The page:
Picture the small university town which holds its convocation ceremonies every spring. Proud parents and siblings, aunts, uncles and grandparents flock to the town to see junior graduate. This is the single biggest annual event in the community, and it creates a boon for local businesses of all kinds, including hotels, restaurants, bars, gift shops, florists, and convenience stores. Many of these local businesses will hang signs or banners in their windows celebrating the graduating class. In doing so, they recognize the importance of the event to the community, and they celebrate a significant occasion in the lives of residents and visitors to the community. Many of the businesses also recognize the important economic benefit brought to the community by the students, and feel it appropriate to signal this appreciation. Graduating students have likely worked as part-time employees in many of these businesses. In some cases, business owners are alumni of the schools, or have children who have attended the school. Of course, it is also true that the businesses recognize that they may benefit financially by tapping into the enthusiasm and pride of visitors to the community.
Now picture the university deciding that it “owns” convocation. After all, the event only happens because of the operations of the university. It is a major, recurring event that requires organization and preparation. The University, which is in part publicly funded, has no doubt experienced budget cuts and dislikes raising tuition to meet its needs. It might have a few key private sector donors that it would like to reward and encourage as much as possible. These donors, it reasons, have supported the university, and so should receive some sort of exclusivity when it comes to major university events. The donors think this is a good idea too. So, the university decides that it is entitled to control the goodwill associated with convocation; it wants to prevent local businesses from trading on that goodwill without paying for the right to do so. Alternatively, it might decide that rights to associate commercially with convocation should be available only to a few select corporations – those who are able to pay premium prices for an exclusive opportunity. It decides to take legal action against any company that puts up signs or banners that make any direct or indirect reference to its major event.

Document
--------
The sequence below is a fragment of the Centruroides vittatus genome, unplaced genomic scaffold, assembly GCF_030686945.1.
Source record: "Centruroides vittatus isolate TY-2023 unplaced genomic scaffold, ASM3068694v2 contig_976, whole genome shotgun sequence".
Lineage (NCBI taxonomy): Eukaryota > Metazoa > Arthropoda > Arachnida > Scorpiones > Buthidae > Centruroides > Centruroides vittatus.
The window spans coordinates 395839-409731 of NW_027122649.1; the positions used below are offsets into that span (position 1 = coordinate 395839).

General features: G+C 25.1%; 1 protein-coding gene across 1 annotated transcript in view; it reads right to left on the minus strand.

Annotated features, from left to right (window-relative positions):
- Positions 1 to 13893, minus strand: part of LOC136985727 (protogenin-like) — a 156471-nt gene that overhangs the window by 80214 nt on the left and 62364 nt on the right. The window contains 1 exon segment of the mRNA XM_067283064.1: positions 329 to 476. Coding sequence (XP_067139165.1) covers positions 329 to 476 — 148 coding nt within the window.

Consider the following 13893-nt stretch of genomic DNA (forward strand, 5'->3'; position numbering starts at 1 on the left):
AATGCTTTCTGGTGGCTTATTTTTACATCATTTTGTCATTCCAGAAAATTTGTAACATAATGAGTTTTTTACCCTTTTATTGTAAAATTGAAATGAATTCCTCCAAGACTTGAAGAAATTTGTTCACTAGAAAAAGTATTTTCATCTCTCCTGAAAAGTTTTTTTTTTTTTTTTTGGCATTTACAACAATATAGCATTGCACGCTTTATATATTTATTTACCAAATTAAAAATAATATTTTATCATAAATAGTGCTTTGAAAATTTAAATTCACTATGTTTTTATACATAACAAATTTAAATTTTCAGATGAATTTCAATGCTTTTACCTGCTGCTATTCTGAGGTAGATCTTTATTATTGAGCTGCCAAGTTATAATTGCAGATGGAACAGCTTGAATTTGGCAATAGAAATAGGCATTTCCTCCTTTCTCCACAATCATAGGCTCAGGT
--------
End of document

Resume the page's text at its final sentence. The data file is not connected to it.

Does this scenario sound absurd and far-fetched? Perhaps it is an extreme example, but it is clear that we are beginning to head in the direction of recognizing some form of property right in the goodwill associated with major events. And there are good reasons why we should be concerned.
We are now only months away from the 2012 summer Olympic Games that will take place in London, England. To call this a major event is an understatement. Along with the fanfare, pomp and ceremony of the Games, we will be bombarded with advertising and merchandising campaigns. These campaigns, for the most part will be engineered by Olympic sponsors – those mega corporations that have shelled out enormous sums of money for the privileges that come with sponsorship.
There are other voices in the story of marketing and the Olympic Games, however. For years, non-sponsors have sought to associate themselves with the Olympic Games (or with other major sporting events, for that matter) without paying the exorbitant sponsorship fees. Such campaigns are called “ambush marketing”, and they are often cleverly designed so as to create associations without actually using the protected intellectual property of the International Olympic Committee (IOC) (which includes all manner of trademarks such as the name Olympics and the famous rings). For example, in 1992, Mastercard, a commercial rival of credit card company and Olympic sponsor VISA, ran an advertising campaign that stated: “And remember, to visit Spain, you don't need a visa”. (Get it?)
In frustration at the persistence of companies seeking to reference a mega international event in their marketing campaigns without having paid through the nose for the right to do so, the IOC has, for a number of years now, made a commitment to enact strong anti-ambush marketing legislation a condition of a successful Olympic bid. You might not have noticed that Canada did so for the 2010 Winter Olympics in Vancouver. This is because (as Dana Ellis, Benoit Séguin and I argue elsewhere), Canada’s constitutional division of powers made the drafting of such a law a tricky business, and the legal departments of major corporate non-sponsors quickly found the obvious loopholes and drove their marketing trucks right through them. (Does anyone remember the Lululemon ambush?)